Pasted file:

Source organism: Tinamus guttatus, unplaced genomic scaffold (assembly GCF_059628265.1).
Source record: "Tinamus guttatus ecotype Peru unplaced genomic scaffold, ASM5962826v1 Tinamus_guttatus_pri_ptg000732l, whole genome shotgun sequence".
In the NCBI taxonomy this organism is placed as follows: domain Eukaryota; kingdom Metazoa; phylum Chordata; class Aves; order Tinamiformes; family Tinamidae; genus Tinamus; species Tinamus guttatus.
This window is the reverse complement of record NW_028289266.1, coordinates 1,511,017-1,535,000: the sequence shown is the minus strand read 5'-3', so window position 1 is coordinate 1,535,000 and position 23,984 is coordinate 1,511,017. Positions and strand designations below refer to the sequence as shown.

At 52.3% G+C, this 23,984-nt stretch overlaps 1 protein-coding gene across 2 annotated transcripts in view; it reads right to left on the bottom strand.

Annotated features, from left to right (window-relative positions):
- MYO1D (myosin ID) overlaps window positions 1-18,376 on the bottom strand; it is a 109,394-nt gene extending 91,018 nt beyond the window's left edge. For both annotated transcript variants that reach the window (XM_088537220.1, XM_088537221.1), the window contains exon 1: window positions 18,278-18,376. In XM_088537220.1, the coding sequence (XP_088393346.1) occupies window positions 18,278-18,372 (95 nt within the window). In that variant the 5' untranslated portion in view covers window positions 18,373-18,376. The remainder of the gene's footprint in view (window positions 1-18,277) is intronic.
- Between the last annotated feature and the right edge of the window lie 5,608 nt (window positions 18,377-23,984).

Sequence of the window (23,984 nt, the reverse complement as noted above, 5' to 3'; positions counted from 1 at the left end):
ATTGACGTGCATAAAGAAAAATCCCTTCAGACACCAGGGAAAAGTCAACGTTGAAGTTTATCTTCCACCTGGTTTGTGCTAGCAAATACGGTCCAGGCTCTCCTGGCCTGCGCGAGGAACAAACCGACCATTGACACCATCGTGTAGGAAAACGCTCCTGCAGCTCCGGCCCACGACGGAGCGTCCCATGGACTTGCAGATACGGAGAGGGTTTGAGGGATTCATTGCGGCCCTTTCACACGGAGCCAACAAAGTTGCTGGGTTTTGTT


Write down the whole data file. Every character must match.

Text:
Source organism: Tinamus guttatus, unplaced genomic scaffold (assembly GCF_059628265.1).
Source record: "Tinamus guttatus ecotype Peru unplaced genomic scaffold, ASM5962826v1 Tinamus_guttatus_pri_ptg000732l, whole genome shotgun sequence".
In the NCBI taxonomy this organism is placed as follows: domain Eukaryota; kingdom Metazoa; phylum Chordata; class Aves; order Tinamiformes; family Tinamidae; genus Tinamus; species Tinamus guttatus.
This window is the reverse complement of record NW_028289266.1, coordinates 1,511,017-1,535,000: the sequence shown is the minus strand read 5'-3', so window position 1 is coordinate 1,535,000 and position 23,984 is coordinate 1,511,017. Positions and strand designations below refer to the sequence as shown.

At 52.3% G+C, this 23,984-nt stretch overlaps 1 protein-coding gene across 2 annotated transcripts in view; it reads right to left on the bottom strand.

Annotated features, from left to right (window-relative positions):
- MYO1D (myosin ID) overlaps window positions 1-18,376 on the bottom strand; it is a 109,394-nt gene extending 91,018 nt beyond the window's left edge. For both annotated transcript variants that reach the window (XM_088537220.1, XM_088537221.1), the window contains exon 1: window positions 18,278-18,376. In XM_088537220.1, the coding sequence (XP_088393346.1) occupies window positions 18,278-18,372 (95 nt within the window). In that variant the 5' untranslated portion in view covers window positions 18,373-18,376. The remainder of the gene's footprint in view (window positions 1-18,277) is intronic.
- Between the last annotated feature and the right edge of the window lie 5,608 nt (window positions 18,377-23,984).

Sequence of the window (23,984 nt, the reverse complement as noted above, 5' to 3'; positions counted from 1 at the left end):
ATTGACGTGCATAAAGAAAAATCCCTTCAGACACCAGGGAAAAGTCAACGTTGAAGTTTATCTTCCACCTGGTTTGTGCTAGCAAATACGGTCCAGGCTCTCCTGGCCTGCGCGAGGAACAAACCGACCATTGACACCATCGTGTAGGAAAACGCTCCTGCAGCTCCGGCCCACGACGGAGCGTCCCATGGACTTGCAGATACGGAGAGGGTTTGAGGGATTCATTGCGGCCCTTTCACACGGAGCCAACAAAGTTGCTGGGTTTTGTT